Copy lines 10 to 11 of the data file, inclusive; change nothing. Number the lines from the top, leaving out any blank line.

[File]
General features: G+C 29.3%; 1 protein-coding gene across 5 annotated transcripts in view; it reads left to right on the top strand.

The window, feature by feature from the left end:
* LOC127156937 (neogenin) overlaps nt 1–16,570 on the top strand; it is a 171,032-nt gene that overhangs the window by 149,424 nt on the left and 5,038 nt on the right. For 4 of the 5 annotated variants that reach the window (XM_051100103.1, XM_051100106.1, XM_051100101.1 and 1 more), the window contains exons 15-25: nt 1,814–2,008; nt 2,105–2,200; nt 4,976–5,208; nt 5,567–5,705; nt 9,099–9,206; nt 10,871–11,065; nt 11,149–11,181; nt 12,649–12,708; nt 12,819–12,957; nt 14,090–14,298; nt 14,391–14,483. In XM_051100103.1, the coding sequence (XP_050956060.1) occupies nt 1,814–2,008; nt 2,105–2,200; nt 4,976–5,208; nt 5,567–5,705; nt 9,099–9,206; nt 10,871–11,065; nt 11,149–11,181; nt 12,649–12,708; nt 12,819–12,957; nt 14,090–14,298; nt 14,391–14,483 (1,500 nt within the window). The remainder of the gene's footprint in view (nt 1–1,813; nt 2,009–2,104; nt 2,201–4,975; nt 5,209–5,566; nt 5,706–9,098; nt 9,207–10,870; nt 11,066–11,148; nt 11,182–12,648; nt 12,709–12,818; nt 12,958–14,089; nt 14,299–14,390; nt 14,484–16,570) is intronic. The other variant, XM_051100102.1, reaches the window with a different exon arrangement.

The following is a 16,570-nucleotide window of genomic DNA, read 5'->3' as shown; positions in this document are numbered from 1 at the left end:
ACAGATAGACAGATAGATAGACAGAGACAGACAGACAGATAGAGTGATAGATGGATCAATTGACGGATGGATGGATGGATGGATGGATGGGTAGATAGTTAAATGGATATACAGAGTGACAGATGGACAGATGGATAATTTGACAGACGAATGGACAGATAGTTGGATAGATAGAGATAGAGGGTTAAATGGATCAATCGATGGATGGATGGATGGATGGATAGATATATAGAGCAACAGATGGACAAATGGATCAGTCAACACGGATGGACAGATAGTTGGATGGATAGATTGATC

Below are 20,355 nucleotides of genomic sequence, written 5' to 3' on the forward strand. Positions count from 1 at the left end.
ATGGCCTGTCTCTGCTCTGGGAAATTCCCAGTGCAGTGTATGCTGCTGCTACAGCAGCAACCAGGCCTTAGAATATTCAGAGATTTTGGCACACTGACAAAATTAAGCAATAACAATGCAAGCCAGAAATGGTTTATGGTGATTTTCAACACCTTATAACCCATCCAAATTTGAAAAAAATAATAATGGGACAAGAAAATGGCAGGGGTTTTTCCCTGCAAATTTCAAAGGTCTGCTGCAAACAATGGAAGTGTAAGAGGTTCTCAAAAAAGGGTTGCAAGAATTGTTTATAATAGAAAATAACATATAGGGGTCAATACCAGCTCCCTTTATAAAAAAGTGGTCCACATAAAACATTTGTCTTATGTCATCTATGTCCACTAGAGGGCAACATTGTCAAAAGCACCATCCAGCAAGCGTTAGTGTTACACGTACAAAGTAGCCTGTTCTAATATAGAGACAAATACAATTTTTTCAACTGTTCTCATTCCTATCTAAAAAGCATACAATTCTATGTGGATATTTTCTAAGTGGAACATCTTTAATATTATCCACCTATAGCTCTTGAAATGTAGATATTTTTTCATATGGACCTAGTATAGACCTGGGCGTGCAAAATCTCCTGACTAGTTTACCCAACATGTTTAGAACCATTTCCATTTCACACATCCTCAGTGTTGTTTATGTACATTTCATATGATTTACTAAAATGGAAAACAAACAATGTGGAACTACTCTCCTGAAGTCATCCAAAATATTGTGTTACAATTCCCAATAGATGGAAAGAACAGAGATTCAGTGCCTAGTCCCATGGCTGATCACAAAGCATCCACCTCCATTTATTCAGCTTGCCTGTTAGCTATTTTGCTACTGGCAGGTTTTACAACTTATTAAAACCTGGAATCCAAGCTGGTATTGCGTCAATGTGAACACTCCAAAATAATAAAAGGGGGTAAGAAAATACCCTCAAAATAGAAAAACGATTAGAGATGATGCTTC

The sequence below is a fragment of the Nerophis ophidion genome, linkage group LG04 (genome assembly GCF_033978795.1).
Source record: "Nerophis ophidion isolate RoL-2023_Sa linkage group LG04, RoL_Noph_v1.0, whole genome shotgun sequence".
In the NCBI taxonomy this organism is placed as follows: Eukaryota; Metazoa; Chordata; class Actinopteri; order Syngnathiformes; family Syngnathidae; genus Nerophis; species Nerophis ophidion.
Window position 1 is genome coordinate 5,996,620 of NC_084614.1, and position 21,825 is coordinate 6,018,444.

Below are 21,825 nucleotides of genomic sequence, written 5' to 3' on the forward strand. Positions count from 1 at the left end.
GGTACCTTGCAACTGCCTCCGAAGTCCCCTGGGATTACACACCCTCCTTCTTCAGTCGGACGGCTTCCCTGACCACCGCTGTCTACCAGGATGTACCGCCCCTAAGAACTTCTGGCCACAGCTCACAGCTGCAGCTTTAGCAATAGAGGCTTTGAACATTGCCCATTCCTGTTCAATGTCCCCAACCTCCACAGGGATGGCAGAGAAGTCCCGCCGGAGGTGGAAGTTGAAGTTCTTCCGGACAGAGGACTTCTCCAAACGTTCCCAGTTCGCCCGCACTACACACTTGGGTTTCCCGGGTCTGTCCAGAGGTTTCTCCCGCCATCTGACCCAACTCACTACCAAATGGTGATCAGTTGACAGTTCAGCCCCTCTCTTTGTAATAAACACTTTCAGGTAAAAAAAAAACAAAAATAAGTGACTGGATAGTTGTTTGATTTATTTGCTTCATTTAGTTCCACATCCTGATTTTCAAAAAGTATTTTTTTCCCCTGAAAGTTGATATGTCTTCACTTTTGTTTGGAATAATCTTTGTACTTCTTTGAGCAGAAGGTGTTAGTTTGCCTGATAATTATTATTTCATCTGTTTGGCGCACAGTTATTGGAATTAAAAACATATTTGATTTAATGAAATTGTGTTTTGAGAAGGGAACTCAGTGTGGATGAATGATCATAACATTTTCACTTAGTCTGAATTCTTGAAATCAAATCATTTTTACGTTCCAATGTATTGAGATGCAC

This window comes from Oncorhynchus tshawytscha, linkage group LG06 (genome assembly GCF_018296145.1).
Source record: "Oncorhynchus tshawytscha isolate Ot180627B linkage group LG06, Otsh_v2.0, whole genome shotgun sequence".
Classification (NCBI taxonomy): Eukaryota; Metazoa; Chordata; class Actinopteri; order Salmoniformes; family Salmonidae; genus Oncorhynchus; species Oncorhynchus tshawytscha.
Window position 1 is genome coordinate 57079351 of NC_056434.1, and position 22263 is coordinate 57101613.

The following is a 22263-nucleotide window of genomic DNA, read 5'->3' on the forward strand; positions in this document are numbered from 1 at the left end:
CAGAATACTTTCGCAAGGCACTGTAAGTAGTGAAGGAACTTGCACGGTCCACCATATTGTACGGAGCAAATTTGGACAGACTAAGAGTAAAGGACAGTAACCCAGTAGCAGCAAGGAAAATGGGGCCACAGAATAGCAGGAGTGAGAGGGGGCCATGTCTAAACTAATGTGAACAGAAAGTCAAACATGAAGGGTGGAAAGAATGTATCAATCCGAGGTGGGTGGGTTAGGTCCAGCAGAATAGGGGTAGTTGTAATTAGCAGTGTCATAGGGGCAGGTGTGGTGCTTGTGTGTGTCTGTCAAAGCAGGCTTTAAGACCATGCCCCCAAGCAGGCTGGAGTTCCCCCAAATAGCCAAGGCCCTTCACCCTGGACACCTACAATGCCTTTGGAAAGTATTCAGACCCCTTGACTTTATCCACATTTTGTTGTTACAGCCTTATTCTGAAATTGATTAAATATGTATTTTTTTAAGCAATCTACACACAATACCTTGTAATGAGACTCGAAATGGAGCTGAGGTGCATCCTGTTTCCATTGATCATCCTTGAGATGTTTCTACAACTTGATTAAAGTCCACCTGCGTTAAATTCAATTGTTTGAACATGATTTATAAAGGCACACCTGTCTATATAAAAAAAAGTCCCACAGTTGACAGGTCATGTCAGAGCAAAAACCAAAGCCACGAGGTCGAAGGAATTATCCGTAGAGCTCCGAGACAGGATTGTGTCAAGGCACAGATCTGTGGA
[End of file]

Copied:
In the NCBI taxonomy this organism is placed as follows: Eukaryota; Metazoa; Chordata; class Actinopteri; order Syngnathiformes; family Syngnathidae; genus Nerophis; species Nerophis ophidion.
Window position 1 is genome coordinate 5,996,620 of NC_084614.1, and position 21,825 is coordinate 6,018,444.